MANILA, Philippines - Who are the eight Quezon City policemen who allegedly abducted two men on Edsa, a brazen act that went viral through a photograph uploaded on Twitter last week?
Two of them are officers belonging to the Class of 2001 of the Philippine National Police Academy (PNPA), while the rest are police noncommissioned officers holding the ranks of PO2 and SPO1.
The oldest of the band is a 47-year-old with the rank of SPO1, while the youngest is a 28-year-old who holds the rank of PO2.
All of the eight policemen, save for one, are assigned to the La Loma police station in Quezon City as detectives. The eighth cop is assigned to the public safety battalion of the Quezon City Police District (QCPD).
The Philippine National Police (PNP) said it was looking at the involvement of a ninth suspect, a police official dismissed in 2006 for similar kidnapping allegations.
On Monday, La Loma police station's Chief Insp. Joseph de Vera, Senior Insp. Oliver Villanueva, SPO1 Ramil Hachero, PO2 Weavin Masa, PO2 Mark de Paz, PO2 Jerome Datinguinoo and PO2 Ebonn Decatoria, and PO2 Jonathan Rodriguez of the QCPD's public safety battalion found themselves in the headlines after being tagged in the Sept. 1 alleged abduction and robbery on Edsa in Mandaluyong City.
Also implicated was former Insp. Marco Polo Estrera, who was dismissed from the PNP in 2006.
De Vera, 39, and Villanueva, 38, were classmates at the PNPA where they graduated with a Bachelor of Science degree in Public Safety in 2001.
De Vera, who was the officer in charge of the La Loma police station, was arrested before dawn on Sunday by the Eastern Police District director, Chief Supt. Abelardo Villacorta, and the National Capital Region Police Office (NCRPO) chief, Director Carmelo Valmoria.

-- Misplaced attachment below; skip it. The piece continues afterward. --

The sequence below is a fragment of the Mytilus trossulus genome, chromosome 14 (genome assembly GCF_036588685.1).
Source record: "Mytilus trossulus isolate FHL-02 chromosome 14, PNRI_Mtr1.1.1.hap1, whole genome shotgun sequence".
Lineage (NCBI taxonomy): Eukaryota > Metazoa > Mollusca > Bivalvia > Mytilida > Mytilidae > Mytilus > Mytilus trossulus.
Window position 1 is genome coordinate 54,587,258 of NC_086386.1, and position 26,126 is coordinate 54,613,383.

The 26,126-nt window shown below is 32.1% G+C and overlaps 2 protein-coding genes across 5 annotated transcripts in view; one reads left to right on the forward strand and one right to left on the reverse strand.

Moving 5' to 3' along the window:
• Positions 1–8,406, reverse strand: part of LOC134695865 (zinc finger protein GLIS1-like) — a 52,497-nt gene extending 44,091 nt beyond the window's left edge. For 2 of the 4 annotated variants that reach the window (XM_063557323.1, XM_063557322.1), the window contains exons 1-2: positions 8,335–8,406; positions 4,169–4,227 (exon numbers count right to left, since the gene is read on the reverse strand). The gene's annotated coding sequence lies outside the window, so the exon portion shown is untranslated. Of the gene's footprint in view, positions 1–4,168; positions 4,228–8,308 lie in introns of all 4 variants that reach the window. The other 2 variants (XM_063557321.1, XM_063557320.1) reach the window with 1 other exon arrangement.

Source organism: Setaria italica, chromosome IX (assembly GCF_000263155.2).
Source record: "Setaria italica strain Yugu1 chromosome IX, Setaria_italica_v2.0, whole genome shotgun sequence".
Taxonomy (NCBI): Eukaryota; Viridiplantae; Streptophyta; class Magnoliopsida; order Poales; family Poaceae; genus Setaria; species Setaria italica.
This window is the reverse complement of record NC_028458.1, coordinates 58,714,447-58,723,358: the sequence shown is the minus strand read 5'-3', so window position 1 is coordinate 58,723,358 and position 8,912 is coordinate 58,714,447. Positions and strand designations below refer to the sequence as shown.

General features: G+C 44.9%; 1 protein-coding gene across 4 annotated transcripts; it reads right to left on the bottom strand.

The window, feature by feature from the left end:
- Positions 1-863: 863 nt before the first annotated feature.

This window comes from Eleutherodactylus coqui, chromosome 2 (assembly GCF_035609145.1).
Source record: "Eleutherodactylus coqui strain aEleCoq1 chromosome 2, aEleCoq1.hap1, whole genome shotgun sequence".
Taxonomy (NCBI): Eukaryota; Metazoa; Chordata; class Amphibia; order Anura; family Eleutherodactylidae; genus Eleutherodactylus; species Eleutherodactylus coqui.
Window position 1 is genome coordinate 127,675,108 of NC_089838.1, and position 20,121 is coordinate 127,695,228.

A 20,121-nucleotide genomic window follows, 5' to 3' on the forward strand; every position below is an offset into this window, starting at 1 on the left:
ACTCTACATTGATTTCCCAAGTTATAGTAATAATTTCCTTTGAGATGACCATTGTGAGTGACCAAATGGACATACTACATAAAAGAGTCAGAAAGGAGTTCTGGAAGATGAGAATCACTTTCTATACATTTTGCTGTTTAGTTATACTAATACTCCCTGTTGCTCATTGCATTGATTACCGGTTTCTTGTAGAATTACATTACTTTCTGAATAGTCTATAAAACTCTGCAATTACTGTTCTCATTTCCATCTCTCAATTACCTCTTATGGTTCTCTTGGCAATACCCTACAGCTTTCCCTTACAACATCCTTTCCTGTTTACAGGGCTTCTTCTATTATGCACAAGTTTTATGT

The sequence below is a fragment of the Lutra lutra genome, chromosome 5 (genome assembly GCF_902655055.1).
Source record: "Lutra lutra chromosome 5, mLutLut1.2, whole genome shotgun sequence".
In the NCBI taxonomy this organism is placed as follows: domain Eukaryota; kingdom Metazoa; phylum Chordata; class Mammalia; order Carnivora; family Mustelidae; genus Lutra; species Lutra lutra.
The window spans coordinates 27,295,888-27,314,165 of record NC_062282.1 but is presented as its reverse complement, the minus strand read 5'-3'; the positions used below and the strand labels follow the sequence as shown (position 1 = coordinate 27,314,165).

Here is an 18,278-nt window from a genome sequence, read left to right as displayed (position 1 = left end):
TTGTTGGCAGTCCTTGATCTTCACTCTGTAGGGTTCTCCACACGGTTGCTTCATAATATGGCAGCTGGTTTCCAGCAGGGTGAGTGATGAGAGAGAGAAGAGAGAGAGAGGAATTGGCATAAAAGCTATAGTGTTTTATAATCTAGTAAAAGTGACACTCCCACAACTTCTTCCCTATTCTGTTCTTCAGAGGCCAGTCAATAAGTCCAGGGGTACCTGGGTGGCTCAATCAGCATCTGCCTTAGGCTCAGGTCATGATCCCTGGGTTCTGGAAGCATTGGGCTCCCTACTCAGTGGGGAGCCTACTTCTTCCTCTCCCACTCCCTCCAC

Rodriguez was arrested by QCPD tracker teams later on Monday, according to the QCPD chief, Chief Supt. Richard Albano.
A source, who declined to be named for lack of authority to speak to media, said at least three of the wanted policemen were at the La Loma police station before dawn on Sunday when Villacorta and Valmoria paid a visit.
"The policemen were just looking at the visiting police officials from afar. They sensed that something was amiss since these officials were not from the QCPD. When they realised that they might be on to them, they slipped away with no one noticing," the informant said.
While initially denying any knowledge of the incident, De Vera eventually admitted that they carried out an antinarcotics operation against their two victims, Ustadz Samanodin Abdul Gafur and Camal Mama, who were employees of a Lanao del Sur-based contractor of the Department of Public Works and Highways.
It was De Vera, apparently caught between the headlights, who scribbled down on a piece of paper the names of the eight other policemen, maintaining all the while that it was a legitimate operation. However, he was unable to present any documents supporting this claim. There was no spot report or blotter entry nor any precoordination papers with the Philippine Drug Enforcement Agency (PDEA). Abducted at gunpoint
The victims claimed they were abducted at gunpoint and then brought to the La Loma police station where they were held for seven hours without being told of the charges against them. They were released at 9 p.m. of Sept. 1, with the broken windshield of their white Toyota Fortuner repaired.